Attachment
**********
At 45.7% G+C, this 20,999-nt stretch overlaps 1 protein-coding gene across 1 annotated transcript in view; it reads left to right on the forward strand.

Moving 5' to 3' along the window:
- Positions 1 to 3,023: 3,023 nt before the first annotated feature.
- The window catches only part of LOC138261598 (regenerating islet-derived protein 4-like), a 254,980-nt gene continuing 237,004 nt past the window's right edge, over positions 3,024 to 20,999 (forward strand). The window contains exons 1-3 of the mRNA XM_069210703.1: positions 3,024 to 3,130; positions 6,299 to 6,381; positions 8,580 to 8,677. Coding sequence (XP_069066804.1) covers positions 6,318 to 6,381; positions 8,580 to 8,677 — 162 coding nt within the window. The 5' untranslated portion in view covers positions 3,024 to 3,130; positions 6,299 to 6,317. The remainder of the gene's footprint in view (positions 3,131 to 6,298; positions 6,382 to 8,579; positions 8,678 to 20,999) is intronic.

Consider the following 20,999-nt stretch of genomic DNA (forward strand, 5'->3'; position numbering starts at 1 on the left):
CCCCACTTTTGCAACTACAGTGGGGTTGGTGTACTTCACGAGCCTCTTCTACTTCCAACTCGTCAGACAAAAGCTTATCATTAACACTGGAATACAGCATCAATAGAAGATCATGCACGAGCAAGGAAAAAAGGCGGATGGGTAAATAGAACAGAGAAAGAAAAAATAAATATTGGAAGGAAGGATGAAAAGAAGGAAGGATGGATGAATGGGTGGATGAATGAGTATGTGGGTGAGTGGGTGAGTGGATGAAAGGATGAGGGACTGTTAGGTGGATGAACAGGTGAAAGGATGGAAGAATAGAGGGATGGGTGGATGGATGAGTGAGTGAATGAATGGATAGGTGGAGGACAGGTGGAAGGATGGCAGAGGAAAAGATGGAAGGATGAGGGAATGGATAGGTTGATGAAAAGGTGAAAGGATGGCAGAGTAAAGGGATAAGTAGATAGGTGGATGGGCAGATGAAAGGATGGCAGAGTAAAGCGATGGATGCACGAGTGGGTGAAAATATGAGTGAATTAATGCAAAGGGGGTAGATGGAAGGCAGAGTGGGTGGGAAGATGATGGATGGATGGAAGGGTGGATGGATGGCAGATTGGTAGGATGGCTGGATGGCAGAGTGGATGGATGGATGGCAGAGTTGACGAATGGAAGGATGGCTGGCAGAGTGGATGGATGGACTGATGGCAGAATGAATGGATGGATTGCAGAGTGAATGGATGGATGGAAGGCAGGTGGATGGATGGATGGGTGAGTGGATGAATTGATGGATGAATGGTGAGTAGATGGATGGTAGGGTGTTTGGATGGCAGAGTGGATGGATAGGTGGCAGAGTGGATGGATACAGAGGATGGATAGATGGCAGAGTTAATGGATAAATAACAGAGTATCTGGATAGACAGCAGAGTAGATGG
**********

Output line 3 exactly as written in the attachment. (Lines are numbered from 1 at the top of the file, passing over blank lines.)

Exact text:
- Positions 1 to 3,023: 3,023 nt before the first annotated feature.